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Ecological correlates in Brazilian Amazonian anurans: implications for conservation

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The objective of the present study is to identify the ecological characteristics of Amazonian frogs that would make them candidates for endangered species status, and to quantify correlations between body size and geographic distribution. The study included 180 species for which information was available on life history characteristics, including reproductive mode, aquatic larval development, primary larval habitat and adult microhabitat, and activity period. Species with aquatic development were classified in eight ecological groups based on a cluster analysis. Twenty-eight of the aquatic-developing species share a stream-based larval development stage with groups of endangered or vulnerable species from Australia and Central America. The Amazonian species have geographic ranges around five times larger than their Australian and Central American counterparts. The median clutch size and geographic range in aquatic-developing anuran species were 20 percent and 3.3 percent greater, respectively, than those of terrestrial-developing species. For both aquatic- and terrestrial-developing species, body size was positively associated with clutch size. Body size was also correlated with geographic range in aquatic-developing, but not in terrestrial species. Restricted geographic ranges and a lack of populations in protected areas were recorded in both groups. Most of these species occur in the southwestern Brazilian Amazon, which not only has poor coverage of protected areas, but is becoming increasingly threatened by ongoing economic development. The systematic monitoring of the region’s anurans and the creation of new conservation units should thus be of the highest priority.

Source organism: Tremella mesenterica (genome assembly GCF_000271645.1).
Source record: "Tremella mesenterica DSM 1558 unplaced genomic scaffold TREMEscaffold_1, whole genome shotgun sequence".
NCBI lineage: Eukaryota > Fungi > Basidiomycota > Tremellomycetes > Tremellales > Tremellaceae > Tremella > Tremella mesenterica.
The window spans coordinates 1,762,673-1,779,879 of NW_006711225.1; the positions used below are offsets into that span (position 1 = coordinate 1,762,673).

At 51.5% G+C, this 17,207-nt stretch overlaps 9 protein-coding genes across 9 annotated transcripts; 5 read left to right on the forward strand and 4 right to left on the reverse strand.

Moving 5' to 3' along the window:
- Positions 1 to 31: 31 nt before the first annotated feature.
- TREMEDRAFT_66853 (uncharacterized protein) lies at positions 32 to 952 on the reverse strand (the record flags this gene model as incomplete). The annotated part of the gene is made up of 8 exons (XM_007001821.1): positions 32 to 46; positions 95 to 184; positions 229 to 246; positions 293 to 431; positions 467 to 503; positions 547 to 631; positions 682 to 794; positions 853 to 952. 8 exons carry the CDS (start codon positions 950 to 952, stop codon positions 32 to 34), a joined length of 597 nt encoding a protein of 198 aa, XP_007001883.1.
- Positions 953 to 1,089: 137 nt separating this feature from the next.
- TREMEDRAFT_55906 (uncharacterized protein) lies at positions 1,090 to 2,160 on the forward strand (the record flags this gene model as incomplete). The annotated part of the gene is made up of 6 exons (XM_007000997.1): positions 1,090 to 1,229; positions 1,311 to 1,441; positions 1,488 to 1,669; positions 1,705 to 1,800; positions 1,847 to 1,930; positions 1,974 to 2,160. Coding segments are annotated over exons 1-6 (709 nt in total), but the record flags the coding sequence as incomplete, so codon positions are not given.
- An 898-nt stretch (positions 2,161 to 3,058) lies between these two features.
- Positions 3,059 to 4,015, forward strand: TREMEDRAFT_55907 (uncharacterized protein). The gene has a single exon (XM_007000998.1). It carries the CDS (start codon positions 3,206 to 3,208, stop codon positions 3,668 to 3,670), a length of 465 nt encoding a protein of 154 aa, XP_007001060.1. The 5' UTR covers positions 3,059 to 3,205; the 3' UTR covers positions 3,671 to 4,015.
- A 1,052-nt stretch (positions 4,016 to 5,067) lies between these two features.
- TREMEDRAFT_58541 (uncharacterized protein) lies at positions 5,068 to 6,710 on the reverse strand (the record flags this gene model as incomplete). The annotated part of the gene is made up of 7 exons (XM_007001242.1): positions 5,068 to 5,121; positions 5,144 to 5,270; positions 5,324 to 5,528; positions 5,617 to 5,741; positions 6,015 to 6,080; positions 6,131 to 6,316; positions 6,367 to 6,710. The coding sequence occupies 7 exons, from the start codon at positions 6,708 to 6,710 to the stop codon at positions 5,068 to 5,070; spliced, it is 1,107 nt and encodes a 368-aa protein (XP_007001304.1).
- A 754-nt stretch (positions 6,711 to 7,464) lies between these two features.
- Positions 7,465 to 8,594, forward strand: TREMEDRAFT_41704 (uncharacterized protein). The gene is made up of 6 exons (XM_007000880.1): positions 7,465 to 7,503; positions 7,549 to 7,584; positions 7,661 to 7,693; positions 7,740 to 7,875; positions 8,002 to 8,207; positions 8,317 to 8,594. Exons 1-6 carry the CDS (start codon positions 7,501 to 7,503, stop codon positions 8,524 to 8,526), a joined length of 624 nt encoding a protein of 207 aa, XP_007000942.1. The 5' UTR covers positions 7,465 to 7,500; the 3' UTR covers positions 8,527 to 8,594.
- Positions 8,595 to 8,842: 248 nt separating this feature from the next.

Affiliations: 1: 1Departamento de Ecologia e Zoologia, Centro de Ciências Biológicas, Universidade Federal de Santa Catarina, Florianópolis, SC, 88040-970, Brazil; 2: 2Coordenação de Zoologia, Museu Paraense Emilio Goeldi, Avenida Perimetral 1901, Belém, PA, 66077-530, Brazil; 3: 3Instituto de Ciências Biológicas, Universidade Federal do Pará, Rua Augusto Corrêa, 01, Campus Básico, Belém, PA, 66075-110, Brazil; 4: 4Coordenação de Biodiversidade, Instituto Nacional de Pesquisas da Amazônia, Manaus, AM, 69060-001, Brazil


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